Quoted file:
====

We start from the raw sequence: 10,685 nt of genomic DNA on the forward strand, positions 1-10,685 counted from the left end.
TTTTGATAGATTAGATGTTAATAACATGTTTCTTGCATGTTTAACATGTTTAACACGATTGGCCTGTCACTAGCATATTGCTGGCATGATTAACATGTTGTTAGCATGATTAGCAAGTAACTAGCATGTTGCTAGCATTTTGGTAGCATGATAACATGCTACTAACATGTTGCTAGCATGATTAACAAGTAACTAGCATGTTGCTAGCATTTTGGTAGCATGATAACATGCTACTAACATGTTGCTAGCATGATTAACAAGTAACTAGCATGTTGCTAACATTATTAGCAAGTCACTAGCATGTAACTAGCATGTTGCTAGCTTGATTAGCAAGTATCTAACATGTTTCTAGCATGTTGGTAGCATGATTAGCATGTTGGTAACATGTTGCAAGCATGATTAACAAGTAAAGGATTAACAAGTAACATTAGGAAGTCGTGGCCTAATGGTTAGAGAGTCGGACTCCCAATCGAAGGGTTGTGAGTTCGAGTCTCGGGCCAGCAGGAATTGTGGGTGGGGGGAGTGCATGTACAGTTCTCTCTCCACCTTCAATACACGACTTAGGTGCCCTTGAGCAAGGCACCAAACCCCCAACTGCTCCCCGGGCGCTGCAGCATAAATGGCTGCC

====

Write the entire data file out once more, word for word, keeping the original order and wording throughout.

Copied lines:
We start from the raw sequence: 10,685 nt of genomic DNA on the forward strand, positions 1-10,685 counted from the left end.
TTTTGATAGATTAGATGTTAATAACATGTTTCTTGCATGTTTAACATGTTTAACACGATTGGCCTGTCACTAGCATATTGCTGGCATGATTAACATGTTGTTAGCATGATTAGCAAGTAACTAGCATGTTGCTAGCATTTTGGTAGCATGATAACATGCTACTAACATGTTGCTAGCATGATTAACAAGTAACTAGCATGTTGCTAGCATTTTGGTAGCATGATAACATGCTACTAACATGTTGCTAGCATGATTAACAAGTAACTAGCATGTTGCTAACATTATTAGCAAGTCACTAGCATGTAACTAGCATGTTGCTAGCTTGATTAGCAAGTATCTAACATGTTTCTAGCATGTTGGTAGCATGATTAGCATGTTGGTAACATGTTGCAAGCATGATTAACAAGTAAAGGATTAACAAGTAACATTAGGAAGTCGTGGCCTAATGGTTAGAGAGTCGGACTCCCAATCGAAGGGTTGTGAGTTCGAGTCTCGGGCCAGCAGGAATTGTGGGTGGGGGGAGTGCATGTACAGTTCTCTCTCCACCTTCAATACACGACTTAGGTGCCCTTGAGCAAGGCACCAAACCCCCAACTGCTCCCCGGGCGCTGCAGCATAAATGGCTGCC